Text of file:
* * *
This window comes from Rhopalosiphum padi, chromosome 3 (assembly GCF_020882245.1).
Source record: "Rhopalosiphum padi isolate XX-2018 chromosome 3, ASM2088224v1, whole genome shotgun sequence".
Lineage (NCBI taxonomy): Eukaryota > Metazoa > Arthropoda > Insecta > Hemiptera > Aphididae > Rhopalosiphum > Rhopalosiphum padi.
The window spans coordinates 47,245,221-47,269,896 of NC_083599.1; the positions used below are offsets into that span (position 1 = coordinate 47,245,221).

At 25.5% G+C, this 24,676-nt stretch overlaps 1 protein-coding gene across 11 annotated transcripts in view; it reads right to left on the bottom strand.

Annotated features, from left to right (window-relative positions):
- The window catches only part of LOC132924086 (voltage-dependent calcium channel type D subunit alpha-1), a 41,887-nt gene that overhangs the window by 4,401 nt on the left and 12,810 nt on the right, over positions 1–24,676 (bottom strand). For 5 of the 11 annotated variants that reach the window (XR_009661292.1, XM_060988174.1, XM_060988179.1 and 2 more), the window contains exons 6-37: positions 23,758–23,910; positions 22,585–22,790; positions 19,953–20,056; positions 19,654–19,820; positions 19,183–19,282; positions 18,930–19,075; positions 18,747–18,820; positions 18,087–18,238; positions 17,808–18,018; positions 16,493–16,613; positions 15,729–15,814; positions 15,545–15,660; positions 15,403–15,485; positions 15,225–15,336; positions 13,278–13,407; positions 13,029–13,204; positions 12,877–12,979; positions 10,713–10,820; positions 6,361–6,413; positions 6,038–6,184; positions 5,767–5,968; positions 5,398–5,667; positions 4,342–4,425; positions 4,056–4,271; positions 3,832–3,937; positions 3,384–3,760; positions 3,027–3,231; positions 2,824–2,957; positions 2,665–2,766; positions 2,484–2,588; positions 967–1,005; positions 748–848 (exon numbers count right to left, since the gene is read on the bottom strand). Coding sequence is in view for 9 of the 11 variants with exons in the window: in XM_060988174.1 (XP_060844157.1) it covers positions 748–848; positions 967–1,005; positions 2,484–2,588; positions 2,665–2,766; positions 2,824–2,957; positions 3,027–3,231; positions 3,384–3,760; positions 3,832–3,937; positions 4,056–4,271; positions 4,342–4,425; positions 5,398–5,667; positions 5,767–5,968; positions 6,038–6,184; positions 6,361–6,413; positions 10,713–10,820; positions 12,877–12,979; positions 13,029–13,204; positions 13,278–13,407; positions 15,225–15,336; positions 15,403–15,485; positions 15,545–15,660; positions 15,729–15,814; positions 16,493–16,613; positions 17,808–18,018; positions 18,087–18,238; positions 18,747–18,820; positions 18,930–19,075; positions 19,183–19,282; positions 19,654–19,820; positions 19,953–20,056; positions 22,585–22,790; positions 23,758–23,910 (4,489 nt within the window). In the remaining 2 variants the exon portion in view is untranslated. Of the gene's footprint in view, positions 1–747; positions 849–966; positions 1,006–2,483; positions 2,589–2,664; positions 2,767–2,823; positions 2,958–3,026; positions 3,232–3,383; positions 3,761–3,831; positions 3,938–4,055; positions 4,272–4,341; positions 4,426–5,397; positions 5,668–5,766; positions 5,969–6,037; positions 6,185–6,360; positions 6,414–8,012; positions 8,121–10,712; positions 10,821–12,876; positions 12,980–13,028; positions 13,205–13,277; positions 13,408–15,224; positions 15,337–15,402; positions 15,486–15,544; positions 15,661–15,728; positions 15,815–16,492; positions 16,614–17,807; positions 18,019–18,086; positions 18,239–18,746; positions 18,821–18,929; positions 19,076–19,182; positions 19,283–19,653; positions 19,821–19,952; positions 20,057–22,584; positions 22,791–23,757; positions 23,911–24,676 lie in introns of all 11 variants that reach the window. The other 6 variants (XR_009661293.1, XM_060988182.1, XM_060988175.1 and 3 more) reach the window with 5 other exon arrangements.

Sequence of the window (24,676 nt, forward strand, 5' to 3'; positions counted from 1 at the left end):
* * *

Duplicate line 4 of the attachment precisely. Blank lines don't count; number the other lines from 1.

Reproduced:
The window spans coordinates 47,245,221-47,269,896 of NC_083599.1; the positions used below are offsets into that span (position 1 = coordinate 47,245,221).